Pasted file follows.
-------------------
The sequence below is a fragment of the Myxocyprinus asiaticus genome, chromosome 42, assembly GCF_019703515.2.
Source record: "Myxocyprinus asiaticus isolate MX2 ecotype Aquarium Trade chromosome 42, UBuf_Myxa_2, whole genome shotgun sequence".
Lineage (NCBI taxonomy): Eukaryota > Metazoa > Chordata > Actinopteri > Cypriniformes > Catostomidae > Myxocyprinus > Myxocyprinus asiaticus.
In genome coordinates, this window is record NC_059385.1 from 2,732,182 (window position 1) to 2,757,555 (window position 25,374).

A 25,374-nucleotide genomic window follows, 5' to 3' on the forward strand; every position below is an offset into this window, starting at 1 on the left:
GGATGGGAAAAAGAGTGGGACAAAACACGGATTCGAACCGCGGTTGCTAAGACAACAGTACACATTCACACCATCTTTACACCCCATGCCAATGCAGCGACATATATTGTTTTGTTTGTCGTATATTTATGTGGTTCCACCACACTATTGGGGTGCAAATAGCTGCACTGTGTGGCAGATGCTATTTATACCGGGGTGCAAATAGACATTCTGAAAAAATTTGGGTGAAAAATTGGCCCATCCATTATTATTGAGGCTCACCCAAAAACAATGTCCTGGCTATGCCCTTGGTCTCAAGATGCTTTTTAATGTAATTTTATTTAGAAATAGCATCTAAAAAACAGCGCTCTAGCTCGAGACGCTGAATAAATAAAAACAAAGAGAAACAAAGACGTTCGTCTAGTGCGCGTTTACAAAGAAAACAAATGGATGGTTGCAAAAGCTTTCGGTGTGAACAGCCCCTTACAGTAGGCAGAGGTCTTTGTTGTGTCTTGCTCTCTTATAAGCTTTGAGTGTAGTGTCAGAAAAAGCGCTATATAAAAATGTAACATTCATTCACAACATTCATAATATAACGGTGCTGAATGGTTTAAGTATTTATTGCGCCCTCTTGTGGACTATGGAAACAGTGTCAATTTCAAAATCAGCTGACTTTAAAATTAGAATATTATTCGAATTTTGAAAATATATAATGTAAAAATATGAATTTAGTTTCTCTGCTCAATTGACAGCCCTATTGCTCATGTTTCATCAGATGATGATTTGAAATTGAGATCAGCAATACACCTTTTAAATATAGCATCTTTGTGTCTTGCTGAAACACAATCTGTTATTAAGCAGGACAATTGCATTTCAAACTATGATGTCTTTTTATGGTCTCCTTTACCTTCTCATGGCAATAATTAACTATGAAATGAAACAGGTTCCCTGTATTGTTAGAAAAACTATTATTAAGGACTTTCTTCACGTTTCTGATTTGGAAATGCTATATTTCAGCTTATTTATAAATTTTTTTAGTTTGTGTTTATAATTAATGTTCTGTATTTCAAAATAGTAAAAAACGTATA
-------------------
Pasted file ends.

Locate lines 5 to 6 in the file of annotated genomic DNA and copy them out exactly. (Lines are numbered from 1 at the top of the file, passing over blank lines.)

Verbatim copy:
A 25,374-nucleotide genomic window follows, 5' to 3' on the forward strand; every position below is an offset into this window, starting at 1 on the left:
GGATGGGAAAAAGAGTGGGACAAAACACGGATTCGAACCGCGGTTGCTAAGACAACAGTACACATTCACACCATCTTTACACCCCATGCCAATGCAGCGACATATATTGTTTTGTTTGTCGTATATTTATGTGGTTCCACCACACTATTGGGGTGCAAATAGCTGCACTGTGTGGCAGATGCTATTTATACCGGGGTGCAAATAGACATTCTGAAAAAATTTGGGTGAAAAATTGGCCCATCCATTATTATTGAGGCTCACCCAAAAACAATGTCCTGGCTATGCCCTTGGTCTCAAGATGCTTTTTAATGTAATTTTATTTAGAAATAGCATCTAAAAAACAGCGCTCTAGCTCGAGACGCTGAATAAATAAAAACAAAGAGAAACAAAGACGTTCGTCTAGTGCGCGTTTACAAAGAAAACAAATGGATGGTTGCAAAAGCTTTCGGTGTGAACAGCCCCTTACAGTAGGCAGAGGTCTTTGTTGTGTCTTGCTCTCTTATAAGCTTTGAGTGTAGTGTCAGAAAAAGCGCTATATAAAAATGTAACATTCATTCACAACATTCATAATATAACGGTGCTGAATGGTTTAAGTATTTATTGCGCCCTCTTGTGGACTATGGAAACAGTGTCAATTTCAAAATCAGCTGACTTTAAAATTAGAATATTATTCGAATTTTGAAAATATATAATGTAAAAATATGAATTTAGTTTCTCTGCTCAATTGACAGCCCTATTGCTCATGTTTCATCAGATGATGATTTGAAATTGAGATCAGCAATACACCTTTTAAATATAGCATCTTTGTGTCTTGCTGAAACACAATCTGTTATTAAGCAGGACAATTGCATTTCAAACTATGATGTCTTTTTATGGTCTCCTTTACCTTCTCATGGCAATAATTAACTATGAAATGAAACAGGTTCCCTGTATTGTTAGAAAAACTATTATTAAGGACTTTCTTCACGTTTCTGATTTGGAAATGCTATATTTCAGCTTATTTATAAATTTTTTTAGTTTGTGTTTATAATTAATGTTCTGTATTTCAAAATAGTAAAAAACGTATA